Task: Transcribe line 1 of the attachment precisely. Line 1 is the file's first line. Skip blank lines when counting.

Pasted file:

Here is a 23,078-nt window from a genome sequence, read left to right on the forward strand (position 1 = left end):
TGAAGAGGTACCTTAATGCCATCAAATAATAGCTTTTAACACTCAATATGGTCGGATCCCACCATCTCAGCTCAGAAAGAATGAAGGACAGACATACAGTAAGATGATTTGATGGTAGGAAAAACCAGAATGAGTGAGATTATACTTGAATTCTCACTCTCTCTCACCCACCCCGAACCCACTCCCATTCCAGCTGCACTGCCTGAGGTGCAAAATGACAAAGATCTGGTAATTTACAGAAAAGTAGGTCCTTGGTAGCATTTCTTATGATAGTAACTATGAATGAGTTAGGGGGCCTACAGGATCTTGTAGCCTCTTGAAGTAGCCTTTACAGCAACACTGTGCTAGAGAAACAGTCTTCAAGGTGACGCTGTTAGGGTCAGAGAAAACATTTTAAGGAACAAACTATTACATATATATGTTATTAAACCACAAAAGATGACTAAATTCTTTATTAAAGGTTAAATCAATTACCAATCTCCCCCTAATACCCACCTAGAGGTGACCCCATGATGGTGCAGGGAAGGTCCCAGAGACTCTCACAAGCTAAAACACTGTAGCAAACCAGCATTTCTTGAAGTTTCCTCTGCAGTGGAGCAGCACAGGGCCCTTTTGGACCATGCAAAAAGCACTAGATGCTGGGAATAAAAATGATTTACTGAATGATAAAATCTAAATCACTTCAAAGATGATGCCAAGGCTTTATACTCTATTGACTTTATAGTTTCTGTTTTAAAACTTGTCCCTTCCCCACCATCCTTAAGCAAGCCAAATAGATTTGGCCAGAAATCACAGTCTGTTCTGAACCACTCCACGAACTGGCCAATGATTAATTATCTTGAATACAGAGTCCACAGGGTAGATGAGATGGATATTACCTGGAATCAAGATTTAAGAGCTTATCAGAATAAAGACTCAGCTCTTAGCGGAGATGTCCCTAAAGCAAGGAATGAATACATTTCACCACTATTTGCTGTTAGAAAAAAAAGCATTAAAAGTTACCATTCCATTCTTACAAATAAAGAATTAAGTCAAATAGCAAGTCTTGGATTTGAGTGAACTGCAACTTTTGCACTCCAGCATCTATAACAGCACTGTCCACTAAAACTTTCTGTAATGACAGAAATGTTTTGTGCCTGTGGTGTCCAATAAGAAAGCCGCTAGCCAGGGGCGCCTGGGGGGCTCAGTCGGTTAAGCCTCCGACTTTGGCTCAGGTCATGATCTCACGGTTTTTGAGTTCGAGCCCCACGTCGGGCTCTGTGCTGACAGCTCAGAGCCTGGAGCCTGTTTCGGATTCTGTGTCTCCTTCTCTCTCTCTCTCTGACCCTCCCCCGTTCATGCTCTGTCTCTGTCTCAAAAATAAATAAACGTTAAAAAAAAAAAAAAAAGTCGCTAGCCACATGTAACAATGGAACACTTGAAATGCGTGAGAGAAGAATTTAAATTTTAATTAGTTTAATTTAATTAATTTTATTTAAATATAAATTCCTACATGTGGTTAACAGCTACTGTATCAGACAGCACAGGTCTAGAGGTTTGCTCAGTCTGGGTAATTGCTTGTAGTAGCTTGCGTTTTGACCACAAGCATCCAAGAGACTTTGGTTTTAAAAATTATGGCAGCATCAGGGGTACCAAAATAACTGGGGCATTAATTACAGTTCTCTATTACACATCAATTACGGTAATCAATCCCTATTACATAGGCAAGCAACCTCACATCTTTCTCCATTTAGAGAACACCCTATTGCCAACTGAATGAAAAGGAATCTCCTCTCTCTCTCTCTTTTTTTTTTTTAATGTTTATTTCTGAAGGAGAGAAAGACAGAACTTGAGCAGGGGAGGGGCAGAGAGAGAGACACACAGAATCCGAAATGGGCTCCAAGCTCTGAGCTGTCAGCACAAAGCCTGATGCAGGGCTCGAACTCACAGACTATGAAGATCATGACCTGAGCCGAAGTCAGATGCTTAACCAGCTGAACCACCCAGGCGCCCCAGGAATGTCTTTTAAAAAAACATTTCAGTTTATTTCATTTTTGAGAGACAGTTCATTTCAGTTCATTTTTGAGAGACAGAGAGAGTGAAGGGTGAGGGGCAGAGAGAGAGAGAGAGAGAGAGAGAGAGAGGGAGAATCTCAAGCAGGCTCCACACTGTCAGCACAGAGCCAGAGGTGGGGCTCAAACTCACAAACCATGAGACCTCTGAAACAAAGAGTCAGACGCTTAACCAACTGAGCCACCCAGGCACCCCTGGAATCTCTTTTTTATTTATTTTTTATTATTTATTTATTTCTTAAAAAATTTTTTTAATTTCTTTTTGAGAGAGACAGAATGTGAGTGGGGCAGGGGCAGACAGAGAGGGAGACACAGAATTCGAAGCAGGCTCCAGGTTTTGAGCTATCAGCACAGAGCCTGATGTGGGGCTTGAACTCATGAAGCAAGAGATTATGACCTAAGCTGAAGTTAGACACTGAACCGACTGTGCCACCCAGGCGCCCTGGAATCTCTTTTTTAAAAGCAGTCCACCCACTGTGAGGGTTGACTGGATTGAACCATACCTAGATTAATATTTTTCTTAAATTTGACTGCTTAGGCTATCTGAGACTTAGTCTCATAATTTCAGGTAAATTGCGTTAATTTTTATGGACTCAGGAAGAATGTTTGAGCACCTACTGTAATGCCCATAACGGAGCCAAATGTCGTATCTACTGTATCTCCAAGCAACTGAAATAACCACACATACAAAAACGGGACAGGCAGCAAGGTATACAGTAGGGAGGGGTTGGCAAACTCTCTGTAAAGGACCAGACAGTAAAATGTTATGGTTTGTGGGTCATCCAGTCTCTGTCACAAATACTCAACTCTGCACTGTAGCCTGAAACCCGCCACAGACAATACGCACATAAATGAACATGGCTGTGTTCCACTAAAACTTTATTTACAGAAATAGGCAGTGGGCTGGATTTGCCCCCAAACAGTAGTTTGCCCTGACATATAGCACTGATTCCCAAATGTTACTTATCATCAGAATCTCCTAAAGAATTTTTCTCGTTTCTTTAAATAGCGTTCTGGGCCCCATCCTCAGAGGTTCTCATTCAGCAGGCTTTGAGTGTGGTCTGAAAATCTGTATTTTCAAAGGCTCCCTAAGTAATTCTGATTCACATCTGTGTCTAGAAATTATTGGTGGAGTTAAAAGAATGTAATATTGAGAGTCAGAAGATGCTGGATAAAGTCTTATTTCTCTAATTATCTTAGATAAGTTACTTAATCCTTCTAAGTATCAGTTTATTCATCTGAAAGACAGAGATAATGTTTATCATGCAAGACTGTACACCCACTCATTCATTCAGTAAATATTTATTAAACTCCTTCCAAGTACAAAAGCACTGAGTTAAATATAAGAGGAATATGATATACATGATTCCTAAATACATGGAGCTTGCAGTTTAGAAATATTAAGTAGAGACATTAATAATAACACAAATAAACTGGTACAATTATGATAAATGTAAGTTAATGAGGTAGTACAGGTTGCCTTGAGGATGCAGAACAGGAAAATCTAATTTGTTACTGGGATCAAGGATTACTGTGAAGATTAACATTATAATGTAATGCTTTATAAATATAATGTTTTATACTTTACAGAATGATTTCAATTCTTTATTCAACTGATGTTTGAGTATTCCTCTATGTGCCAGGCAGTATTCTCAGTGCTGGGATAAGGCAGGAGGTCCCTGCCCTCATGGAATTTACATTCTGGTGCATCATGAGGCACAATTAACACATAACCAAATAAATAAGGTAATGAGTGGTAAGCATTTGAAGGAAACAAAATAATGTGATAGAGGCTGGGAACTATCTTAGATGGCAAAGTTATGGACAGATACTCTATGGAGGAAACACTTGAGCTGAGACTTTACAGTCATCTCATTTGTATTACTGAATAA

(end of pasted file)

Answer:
Here is a 23,078-nt window from a genome sequence, read left to right on the forward strand (position 1 = left end):